Lucia Armitage has turned to fundraising to have her daughter assessed, after attempts to proceed through the proper NHS channels have frustratingly come to nothing.
The family from Flockton says they are at their “wit’s end” after waiting three long years to have eight-year-old Layla seen by a professional, and so set up an online Go Fund Me page.
Lucia fears the family could be waiting several more years unless she takes matters into her own hands.
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ADHD (Attention deficit hyperactivity disorder) is a behavioural condition characterised by symptoms including an inability to sustain attention, hyperactivity, sleeping problems and impulsive behaviour.
Lucia said: “We noticed it with Layla since day dot.
“People said she’d grow out of it, but she hasn’t.
“She is a good girl, but she finds life difficult and she acts differently to other children of her same age.
“We had our suspicions and the doctors asked us about going down the ADHD route.”
Lucia first approached her GP, but the request was ultimately rejected.
They then tried CAMHS, the NHS-run Child and Adolescent Mental Health Services in Wakefield, but were told they don’t deal with ADHD assessments for children.
Up next was Layla’s school, but making matters more complicated is the fact that they live in the Wakefield area while Layla attends school in Kirklees. Again, they made no progress.
Then last summer they applied through Pinderfields, but were left crushed a few weeks ago when they were told they had been unsuccessful.
It was this news that prompted Lucia to take an alternative route and raise funds for private diagnosis.
Lucia says the reasons for the lack of progress Layla’s ability to “mask” her symptoms outside of the home, a common trait of ADHD.
But at home there is constant hyperactivity, outbursts, emotional meltdowns, severe sleeping disturbances and sensory issues.
Lucia said they knew “something wasn’t right” but was turned away because her school report and home life simply do not match up.
Lucia said: “The problem is, children with suspected ADHD or even autism don’t fit into boxes. That’s the whole point.
“Layla wants to impress and be good especially at school.
“She loves to impress the teachers and be helpful. One of her biggest fears is letting others down.
“But when she gets home after school she releases all that energy, it’s a massive outburst.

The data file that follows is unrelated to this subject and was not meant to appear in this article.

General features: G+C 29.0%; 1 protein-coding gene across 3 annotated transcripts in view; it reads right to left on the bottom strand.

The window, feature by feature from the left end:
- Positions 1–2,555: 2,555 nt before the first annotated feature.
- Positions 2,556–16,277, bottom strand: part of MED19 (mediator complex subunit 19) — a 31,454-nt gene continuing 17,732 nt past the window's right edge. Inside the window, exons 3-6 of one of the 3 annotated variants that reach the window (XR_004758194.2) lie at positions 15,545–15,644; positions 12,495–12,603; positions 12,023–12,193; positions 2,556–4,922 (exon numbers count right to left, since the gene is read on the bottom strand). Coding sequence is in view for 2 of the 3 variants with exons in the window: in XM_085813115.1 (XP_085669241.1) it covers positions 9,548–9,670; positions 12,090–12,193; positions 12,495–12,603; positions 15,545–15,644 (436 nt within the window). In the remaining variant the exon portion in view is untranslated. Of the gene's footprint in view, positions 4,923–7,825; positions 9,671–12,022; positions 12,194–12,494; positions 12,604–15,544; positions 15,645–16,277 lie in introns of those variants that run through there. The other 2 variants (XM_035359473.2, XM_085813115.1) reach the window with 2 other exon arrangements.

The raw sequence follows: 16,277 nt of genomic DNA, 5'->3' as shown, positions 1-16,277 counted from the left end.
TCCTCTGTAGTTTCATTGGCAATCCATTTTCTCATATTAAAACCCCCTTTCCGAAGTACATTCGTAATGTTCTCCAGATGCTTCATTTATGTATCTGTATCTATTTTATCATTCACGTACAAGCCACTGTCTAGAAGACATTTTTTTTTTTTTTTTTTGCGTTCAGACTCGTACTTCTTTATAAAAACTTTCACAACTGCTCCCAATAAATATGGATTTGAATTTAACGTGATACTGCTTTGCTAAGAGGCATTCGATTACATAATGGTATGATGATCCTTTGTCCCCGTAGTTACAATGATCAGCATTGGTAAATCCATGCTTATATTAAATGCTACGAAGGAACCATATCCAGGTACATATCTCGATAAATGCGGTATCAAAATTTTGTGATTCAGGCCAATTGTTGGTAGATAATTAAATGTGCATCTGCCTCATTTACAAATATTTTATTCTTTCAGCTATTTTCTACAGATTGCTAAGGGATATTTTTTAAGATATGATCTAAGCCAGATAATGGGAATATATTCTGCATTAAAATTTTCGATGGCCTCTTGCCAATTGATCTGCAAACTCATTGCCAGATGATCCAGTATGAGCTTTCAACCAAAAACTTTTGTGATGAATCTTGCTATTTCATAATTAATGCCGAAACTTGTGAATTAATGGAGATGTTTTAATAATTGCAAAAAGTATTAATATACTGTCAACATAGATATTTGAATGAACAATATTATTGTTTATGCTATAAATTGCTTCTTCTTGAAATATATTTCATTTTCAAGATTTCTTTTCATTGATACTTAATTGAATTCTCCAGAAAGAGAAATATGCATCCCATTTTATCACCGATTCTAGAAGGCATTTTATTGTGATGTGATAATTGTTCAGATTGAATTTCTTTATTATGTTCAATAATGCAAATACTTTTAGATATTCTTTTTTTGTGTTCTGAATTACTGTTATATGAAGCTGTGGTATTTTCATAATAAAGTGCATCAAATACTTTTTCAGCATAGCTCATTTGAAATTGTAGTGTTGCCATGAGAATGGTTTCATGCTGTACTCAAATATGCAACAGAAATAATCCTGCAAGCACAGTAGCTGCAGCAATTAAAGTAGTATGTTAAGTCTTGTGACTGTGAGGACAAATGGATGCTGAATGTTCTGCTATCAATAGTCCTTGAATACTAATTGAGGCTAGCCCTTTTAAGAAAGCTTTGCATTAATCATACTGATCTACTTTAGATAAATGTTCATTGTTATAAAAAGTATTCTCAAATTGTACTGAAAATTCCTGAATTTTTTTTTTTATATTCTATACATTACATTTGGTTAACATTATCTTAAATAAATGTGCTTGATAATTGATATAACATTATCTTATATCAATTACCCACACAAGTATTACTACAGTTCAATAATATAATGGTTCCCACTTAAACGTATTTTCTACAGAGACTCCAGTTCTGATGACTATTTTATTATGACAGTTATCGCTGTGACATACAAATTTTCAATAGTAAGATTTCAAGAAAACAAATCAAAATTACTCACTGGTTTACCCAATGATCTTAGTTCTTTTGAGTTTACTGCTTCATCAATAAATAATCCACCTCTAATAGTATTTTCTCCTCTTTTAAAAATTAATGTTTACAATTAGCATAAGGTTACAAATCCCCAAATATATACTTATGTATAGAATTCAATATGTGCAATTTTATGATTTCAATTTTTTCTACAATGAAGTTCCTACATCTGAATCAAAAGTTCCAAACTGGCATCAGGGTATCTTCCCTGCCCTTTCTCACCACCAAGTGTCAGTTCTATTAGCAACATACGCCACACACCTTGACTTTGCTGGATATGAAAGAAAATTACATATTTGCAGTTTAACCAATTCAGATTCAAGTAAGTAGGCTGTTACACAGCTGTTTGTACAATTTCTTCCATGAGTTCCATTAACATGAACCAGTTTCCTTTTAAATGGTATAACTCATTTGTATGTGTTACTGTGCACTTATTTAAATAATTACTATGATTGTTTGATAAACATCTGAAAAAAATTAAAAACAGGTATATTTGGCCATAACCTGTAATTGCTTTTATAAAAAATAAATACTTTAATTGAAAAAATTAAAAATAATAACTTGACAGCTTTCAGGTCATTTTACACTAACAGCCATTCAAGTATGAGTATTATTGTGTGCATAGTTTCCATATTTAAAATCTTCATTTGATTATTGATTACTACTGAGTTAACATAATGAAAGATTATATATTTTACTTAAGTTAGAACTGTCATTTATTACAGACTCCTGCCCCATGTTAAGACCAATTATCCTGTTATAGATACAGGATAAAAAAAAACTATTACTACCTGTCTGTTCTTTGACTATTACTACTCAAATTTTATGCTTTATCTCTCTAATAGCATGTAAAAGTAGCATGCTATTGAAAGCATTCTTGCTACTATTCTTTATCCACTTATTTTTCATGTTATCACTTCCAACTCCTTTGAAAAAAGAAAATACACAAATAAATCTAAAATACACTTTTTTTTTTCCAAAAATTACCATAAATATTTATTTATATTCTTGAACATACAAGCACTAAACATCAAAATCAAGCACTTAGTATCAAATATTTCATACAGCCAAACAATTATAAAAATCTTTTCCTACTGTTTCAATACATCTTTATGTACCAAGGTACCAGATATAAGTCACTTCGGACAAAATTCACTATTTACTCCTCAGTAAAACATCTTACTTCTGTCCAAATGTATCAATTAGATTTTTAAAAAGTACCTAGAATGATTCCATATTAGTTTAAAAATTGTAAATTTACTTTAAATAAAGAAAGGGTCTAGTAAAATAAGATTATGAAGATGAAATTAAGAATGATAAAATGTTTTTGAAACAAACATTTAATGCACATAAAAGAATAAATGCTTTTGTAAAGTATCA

“She does not sleep, she never has done.
“But we’re being told she doesn’t meet the criteria and we are absolutely devastated.
“We are at our wit’s end with regards to how much we can help Layla.
“It’s been three years now and we have got nowhere with it.
“She’s struggling and she’s going to middle school soon.
“We are at a point that we can’t help her and there’s no guidance or help.
“Our GP at Middlestown Medical Centre has been so good, she is so sympathetic with our situation, but her hands are tied.”
Meanwhile, Layla’s father is going through an ADHD assessment after he recognised some of the symptoms in Layla mirrored his own behaviour.
Despite a lengthy waiting list, Lucia says his access to help has been much more smoother.
“It’s a nightmare to get children assessed in Wakefield and it shouldn’t be like that,” Lucia said.
“I’ve had a lot of parents text me saying they understand what we’re going through because it’s been the same for them. Some have said it’s taken six years.
“I know there’s a backlog from Covid, but we have to fight tooth and nail just to get a letter of response.
“I’ve joined ADHD support groups to get a feel of how to deal with this. Everybody is the same and have been waiting years, so lots are having to go private and pay for it.
“I never realised it was so hard to get a referral, you feel like you’re in no-mans land.
“I do not want her struggling throughout school when I know she has massive potential to excel. She is just wired differently.
“Without the diagnosis, we can’t access any support.”
So far the family have managed to attract around £1,000 from well wishers, but have set a target of £2,000.
After an initial assessment, and in the likelihood of Layla being diagnosed with ADHD, they will need to experiment various medications which will cost the family further, and much more than drugs readily available on an NHS prescription.